One of the best science research institutes in the world is located in Rehovot: This is the Weizmann Institute of Science. Its humble beginning was in 1934, when the Sieff Institute for research in organic chemistry was erected on a hill at the entrance to Rehovot, headed by Dr. Chaim Weizmann (who later became the first president of the State of Israel).
This institute was then expanded to include other scientific fields, and in 1949 the Weizmann Institute was inaugurated.
Today it includes research departments in mathematics and computer science, physics, chemistry, biology and neuroscience, and also archaeology. Students from Israel and from abroad are admitted for higher degree studies, not undergraduate studies, in the Feinberg Graduate School.
Guided tours leave from the visitor center near the entrance, some on foot and some in trolleys. Highlights include the Jubilee walk, a short uphill trail opened in 1999, commemorating the Weizmann Institute's history in the first 50 years, leading to another visitor center containing a history display; the Meir Weisgal Science Square: a large open space with a lawn and a pond, surrounded by some of the Institute's research labs; The Jubilee Plaza, with an observation balcony affording a sweeping view of the eastern part of the campus; The historical first building: the 1934 Sieff Institute; The first Israeli computer, WEIZAC, built in 1954, one of the earliest computers in the world; The curious egg-shaped particle accelerator; The Foucault pendulum, the experiment proving that the earth rotates about its axis...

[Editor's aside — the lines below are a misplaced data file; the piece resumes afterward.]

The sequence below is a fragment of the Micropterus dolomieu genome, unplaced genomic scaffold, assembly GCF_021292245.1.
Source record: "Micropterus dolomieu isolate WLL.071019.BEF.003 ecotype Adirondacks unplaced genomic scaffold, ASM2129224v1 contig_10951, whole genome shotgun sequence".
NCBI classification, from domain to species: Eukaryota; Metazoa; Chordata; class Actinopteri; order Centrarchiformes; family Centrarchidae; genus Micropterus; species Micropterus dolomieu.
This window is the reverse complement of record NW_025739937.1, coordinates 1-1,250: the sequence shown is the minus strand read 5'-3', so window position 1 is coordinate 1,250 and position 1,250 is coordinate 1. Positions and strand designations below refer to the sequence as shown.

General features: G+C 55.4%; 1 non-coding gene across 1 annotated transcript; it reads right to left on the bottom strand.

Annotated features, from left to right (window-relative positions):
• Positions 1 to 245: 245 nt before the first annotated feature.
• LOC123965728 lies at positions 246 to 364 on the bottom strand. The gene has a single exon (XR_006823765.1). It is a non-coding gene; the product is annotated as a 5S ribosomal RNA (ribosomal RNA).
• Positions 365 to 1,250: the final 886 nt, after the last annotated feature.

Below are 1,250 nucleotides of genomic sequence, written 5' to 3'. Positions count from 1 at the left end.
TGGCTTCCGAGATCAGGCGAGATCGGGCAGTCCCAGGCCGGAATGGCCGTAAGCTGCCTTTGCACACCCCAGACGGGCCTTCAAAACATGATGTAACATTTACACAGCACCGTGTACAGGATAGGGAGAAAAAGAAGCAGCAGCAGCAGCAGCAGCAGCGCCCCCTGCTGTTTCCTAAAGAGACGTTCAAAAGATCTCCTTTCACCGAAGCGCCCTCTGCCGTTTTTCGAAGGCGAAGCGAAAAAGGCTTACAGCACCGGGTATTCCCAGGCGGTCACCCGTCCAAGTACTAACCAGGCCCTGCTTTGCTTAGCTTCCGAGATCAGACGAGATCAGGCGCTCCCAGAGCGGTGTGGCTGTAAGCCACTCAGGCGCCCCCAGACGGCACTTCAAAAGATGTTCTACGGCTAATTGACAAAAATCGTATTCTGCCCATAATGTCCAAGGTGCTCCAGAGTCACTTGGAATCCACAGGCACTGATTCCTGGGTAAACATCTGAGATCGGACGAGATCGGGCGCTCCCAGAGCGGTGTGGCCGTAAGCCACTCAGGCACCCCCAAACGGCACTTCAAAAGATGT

The elegant buildings in the Weizmann Institute make an exhibition of landmark Israeli architecture over the last 6-7 decades (see separate tip).
The trees and vegetation in the campus are a splendid botanical garden (see separate tip), and some tours are botanically oriented.
Sculptures dot the campus and are also worth a tour (see separate tip).
Other attractions include the observation deck of the solar mirror field and the Solar Tower,
the Clore Garden of Science (hands-on outdoor science museum for families), and Chaim and Vera Weizmann's residence.
Walking the avenues and plazas of the Weizmann Institute is also a lesson in architecture over the last 6-7 decades. The Sieff Institute was built in 1934 in the colonial style. The renowned international-style architect Erich Mendelssohn designed other early buildings. Later styles include "brutalist" raw-cement buildings, structuralist and post-modern architecture, modern day glass buildings (beautifully reflecting the surrounding vegetation), and the symbol of the Weizmann Institute: the egg-shaped particle accelerator tower.
A Weizmann Institute campus can also be viewed as a sculpture park. The sculptures are part of the landscape and are harmoniously integrated with the trees and shrubbery.
Some of the outdoor sculptures (see photos) are: "Continuity" by Menashe Kadishman, "Internal Light" by Gidon Graetz; "Together" by Mark Halter; "Tree of Knowledge" by Nathan Rapoport.
Indoors there is, for example, the enchanting (or enchanted?) "Unicorn"by Salvador Dali.
This historical display & museum was developed in the late 1990s on the site of Minkoff's orchard, the first citrus orchard of Rehovot: The orchard was planted by Zalman Minkoff in 1904.